Aldeburgh Festival 2011 : A preview from Roger Jones

23/04/2011

Aldeburgh Festival 2011 : A preview from Roger Jones (RJ)

If you fancy a seaside holiday with plenty of good music, bear in mind that the Aldeburgh Festival in Benjamin Britten’s own stamping ground is creeping up on us again. This year’s Festival, which runs from June 10th to 26th) is challenging and ,imaginative and has a strong Gallic flavour thanks to the enterprise and tastes of its Artistic Director, Pierre-Laurent Aimard.

The City of Birmingham Symphony Orchestra opens and closes the Festival with two very different programmes. In the first its former conductor Sir Simon Rattle performs Messiaen’s Et exspecto resurrectionem mortuorum together with Mahler’s swansong, Das Lied von der Erde. (Birmingham residents can hear the same monumental programme in Symphony Hall.) The final concert is conducted by Oliver Knussen and juxtaposes music by Charlotte Bray, Helen Grime and the premiere of a new work by Elliott Carter with three Stravinsky pieces, ending with Petrushka premiered 100 years ago by the Ballets Russes..

No Aldburgh Festival would be complete without music by its famous former resident Benjamin Britten. Fifty years ago Mstislav Rostropovich premiered Britten’s Cello Sonata and to celebrate this anniversary the relationship between these two great musicians will be discussed and a new film about the Russian cellist, directed by John Bridcut, will be shown This is also a good excuse to explore in greater depth Britten’s compositions for the cello, so Jean-Guihan Queyras will be performing his cello suites.

Britten was also a prominent opera composer and this Festival will mount two performances of The Rape of Lucretia with a starry cast including Ian Bostridge, Susan Gritton and the Austrian soprano Angelika Kirchschlager as Lucretia. The BPO Strings and the Arcanto Quartet will perform more of his work, and James Gilchrist will sing his Holy Sonnets of John Donne and some of his folk song settings. In addition there will be an exhibition entitled Britten at Work in the Red House.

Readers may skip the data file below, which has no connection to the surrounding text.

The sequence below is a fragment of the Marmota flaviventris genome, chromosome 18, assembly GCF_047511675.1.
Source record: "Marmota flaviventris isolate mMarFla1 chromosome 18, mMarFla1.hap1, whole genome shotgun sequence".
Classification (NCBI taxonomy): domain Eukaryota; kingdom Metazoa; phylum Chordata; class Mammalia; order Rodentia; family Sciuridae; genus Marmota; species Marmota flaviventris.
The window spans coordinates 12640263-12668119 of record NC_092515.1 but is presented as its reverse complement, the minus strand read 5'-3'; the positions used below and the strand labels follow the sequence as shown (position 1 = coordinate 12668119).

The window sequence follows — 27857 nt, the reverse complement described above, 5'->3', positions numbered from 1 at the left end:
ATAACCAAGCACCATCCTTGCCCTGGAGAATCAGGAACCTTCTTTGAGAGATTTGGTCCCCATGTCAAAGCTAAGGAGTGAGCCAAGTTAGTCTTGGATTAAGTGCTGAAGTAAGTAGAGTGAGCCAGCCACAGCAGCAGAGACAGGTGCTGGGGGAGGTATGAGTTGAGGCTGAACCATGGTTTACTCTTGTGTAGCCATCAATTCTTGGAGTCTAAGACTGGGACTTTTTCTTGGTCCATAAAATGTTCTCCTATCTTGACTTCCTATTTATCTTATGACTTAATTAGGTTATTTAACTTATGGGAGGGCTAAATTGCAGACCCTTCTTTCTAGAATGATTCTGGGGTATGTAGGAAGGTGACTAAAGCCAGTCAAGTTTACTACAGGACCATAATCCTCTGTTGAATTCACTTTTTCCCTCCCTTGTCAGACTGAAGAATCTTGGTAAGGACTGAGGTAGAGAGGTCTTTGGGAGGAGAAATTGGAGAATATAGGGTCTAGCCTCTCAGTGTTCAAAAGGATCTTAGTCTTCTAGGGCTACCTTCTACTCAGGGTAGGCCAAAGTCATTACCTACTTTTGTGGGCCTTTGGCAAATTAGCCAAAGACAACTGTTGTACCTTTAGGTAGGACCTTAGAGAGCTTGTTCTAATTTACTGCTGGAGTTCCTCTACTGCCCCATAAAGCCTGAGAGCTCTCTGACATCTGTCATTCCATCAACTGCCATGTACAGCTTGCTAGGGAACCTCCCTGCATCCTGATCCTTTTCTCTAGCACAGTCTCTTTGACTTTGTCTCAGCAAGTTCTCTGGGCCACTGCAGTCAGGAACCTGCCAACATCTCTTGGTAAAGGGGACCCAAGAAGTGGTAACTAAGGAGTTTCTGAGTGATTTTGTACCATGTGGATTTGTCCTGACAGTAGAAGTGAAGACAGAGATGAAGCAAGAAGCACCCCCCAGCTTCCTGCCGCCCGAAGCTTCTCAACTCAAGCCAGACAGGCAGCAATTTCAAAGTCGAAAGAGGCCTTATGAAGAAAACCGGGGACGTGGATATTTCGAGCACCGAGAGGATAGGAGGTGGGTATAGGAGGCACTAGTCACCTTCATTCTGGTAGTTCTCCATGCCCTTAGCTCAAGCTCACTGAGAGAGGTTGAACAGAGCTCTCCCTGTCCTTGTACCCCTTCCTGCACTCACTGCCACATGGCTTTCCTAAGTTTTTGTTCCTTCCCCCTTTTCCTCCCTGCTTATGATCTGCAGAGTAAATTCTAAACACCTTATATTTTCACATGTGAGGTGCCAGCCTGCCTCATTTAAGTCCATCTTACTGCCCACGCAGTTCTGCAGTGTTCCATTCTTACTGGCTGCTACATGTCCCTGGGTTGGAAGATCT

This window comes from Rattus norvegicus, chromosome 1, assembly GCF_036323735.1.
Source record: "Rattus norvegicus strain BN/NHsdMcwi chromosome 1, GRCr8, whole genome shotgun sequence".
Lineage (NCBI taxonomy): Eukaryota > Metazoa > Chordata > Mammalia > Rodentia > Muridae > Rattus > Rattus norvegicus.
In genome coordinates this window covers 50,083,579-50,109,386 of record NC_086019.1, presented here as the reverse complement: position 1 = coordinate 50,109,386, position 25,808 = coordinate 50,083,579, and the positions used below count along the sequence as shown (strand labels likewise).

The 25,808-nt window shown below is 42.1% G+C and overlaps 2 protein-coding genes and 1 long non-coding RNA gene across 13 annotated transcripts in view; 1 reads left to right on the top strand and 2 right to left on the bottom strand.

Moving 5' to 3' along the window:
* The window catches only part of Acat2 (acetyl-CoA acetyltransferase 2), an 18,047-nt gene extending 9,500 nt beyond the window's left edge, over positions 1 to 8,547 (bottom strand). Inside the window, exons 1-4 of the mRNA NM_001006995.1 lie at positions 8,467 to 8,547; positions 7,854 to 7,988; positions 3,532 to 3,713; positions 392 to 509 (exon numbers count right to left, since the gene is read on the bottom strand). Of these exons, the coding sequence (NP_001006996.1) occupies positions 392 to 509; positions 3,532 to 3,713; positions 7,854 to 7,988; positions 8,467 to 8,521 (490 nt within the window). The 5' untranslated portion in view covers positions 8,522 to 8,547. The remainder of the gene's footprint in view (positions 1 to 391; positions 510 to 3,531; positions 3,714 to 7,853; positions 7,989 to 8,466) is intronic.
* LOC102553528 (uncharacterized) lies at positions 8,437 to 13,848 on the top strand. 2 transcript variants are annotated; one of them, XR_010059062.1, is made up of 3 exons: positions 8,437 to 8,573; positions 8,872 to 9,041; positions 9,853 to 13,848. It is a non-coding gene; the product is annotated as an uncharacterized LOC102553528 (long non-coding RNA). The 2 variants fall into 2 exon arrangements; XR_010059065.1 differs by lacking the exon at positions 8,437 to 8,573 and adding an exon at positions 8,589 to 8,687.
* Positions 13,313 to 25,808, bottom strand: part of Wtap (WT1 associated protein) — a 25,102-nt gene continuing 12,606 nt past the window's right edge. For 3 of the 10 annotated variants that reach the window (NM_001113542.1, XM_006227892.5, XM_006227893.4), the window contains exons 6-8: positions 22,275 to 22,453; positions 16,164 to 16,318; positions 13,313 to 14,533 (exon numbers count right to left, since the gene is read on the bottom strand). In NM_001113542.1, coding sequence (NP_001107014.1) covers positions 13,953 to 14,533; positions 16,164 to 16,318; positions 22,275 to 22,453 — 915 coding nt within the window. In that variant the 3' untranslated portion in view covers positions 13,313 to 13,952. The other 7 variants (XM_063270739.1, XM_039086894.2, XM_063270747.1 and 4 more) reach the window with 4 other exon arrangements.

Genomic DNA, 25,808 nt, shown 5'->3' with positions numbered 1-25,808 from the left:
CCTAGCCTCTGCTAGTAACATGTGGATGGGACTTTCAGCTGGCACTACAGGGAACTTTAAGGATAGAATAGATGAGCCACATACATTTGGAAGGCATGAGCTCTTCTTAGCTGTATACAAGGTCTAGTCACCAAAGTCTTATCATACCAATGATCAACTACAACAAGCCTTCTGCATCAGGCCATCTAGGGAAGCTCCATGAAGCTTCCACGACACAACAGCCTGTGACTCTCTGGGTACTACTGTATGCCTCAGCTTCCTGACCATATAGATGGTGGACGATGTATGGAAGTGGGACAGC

Schubert is another fpillar of the Festival. The baritone Matthias Goerne will be performing all three of his song cycles partnered by Pierre-Laurent Aimard, and will also be giving a masterclass. The celebrated pianist Elisabeth Leonskaya will be playing three of his sonatas and the orchestra Spira Mirabilis will play his Fourth Symphony. This ensemble which performs without a conductor (a recipe for chaos, one would think, but apparently it works!) will also play Beethoven’s Fourth Symphony.

There is a strong early music strand. La Nuova Musica perform a concert of Bach cantatas and motets, and there will be a chance to hear the earliest extant requiem mass – by Ockeghem – which will be introduced by Stephen Johnson as part of the BBC’s Discovering Music series and then perfomed by the Ensemble Organum. Music in a lighter vein will be provided by the French ensemble Les Talens Lyriques perfoming Leҫons de Ténèbres by Francois Couperin conducted by Christophe Rousset. M. Rousset will also play a recital of Couperin’s harpsichord music.

There is plenty of contemporary music at Aldeburgh as usual. Homage will be paid to Ligeti who died five years ago, and another of the featured composers is Marco Stroppo (an electronic music specialist), whose work From Needle’s Eye receives its premiere from London Sinfonietta. The percussionist Daniel Crampolini will play works by Elliott Carter, Xenakis and himself in his recital. The talented Barbirolli Quartet will perform a new work by Francisco Coll Gardia, and works by Erkki-Sven Tüür, Iiro Pentala, Peter Etvös together with Finnish tango music will add to the tantalising cosmopolitan mix.

Other events worth looking in on are a film of Leonard Bernstein conducting Mahler, and a sound installation at the Peter Pears Gallery devoted to the tenor Philip Langridge, who died last year, curated by his son. An open air event – a meditation on the nearby village of Sizewell (which boasts a nuclear power station) devised by Netia Jones and perfomed by the vocal ensemble Exaudi (conductor: James Weeks) could turn out to have more than just local interest.

While the legacy of Benjamin Britten will always have a part to play in this long running Festival, is current director is clearly intent not to merely mark time but to refresh this well established event with new ideas, new music and a galaxy of interesting musicians from all over Europe.

For further information consult: www.aldeburgh.co.uk.

Roger Jones

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